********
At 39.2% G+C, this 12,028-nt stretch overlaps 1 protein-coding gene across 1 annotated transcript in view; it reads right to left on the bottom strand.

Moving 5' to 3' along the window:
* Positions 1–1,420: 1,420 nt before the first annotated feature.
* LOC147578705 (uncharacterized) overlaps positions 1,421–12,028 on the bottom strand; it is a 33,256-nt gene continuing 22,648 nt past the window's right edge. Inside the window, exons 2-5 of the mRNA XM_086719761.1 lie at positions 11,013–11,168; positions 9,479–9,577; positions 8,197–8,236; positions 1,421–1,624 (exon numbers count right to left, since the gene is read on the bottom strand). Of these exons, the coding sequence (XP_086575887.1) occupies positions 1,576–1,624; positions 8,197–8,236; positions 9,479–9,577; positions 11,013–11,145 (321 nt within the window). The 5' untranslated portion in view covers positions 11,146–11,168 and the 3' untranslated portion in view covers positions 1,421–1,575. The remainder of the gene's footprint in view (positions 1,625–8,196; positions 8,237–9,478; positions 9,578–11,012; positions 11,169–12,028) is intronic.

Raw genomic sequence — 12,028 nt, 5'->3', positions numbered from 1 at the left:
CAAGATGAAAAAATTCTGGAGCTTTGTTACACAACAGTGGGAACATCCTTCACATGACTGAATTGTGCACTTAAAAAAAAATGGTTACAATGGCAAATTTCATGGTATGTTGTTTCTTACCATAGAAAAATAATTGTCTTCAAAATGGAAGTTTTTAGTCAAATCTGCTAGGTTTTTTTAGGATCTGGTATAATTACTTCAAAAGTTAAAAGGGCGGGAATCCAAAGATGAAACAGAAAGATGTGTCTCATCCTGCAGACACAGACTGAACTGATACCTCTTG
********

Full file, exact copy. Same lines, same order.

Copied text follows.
At 39.2% G+C, this 12,028-nt stretch overlaps 1 protein-coding gene across 1 annotated transcript in view; it reads right to left on the bottom strand.

Moving 5' to 3' along the window:
* Positions 1–1,420: 1,420 nt before the first annotated feature.
* LOC147578705 (uncharacterized) overlaps positions 1,421–12,028 on the bottom strand; it is a 33,256-nt gene continuing 22,648 nt past the window's right edge. Inside the window, exons 2-5 of the mRNA XM_086719761.1 lie at positions 11,013–11,168; positions 9,479–9,577; positions 8,197–8,236; positions 1,421–1,624 (exon numbers count right to left, since the gene is read on the bottom strand). Of these exons, the coding sequence (XP_086575887.1) occupies positions 1,576–1,624; positions 8,197–8,236; positions 9,479–9,577; positions 11,013–11,145 (321 nt within the window). The 5' untranslated portion in view covers positions 11,146–11,168 and the 3' untranslated portion in view covers positions 1,421–1,575. The remainder of the gene's footprint in view (positions 1,625–8,196; positions 8,237–9,478; positions 9,578–11,012; positions 11,169–12,028) is intronic.

Raw genomic sequence — 12,028 nt, 5'->3', positions numbered from 1 at the left:
CAAGATGAAAAAATTCTGGAGCTTTGTTACACAACAGTGGGAACATCCTTCACATGACTGAATTGTGCACTTAAAAAAAAATGGTTACAATGGCAAATTTCATGGTATGTTGTTTCTTACCATAGAAAAATAATTGTCTTCAAAATGGAAGTTTTTAGTCAAATCTGCTAGGTTTTTTTAGGATCTGGTATAATTACTTCAAAAGTTAAAAGGGCGGGAATCCAAAGATGAAACAGAAAGATGTGTCTCATCCTGCAGACACAGACTGAACTGATACCTCTTG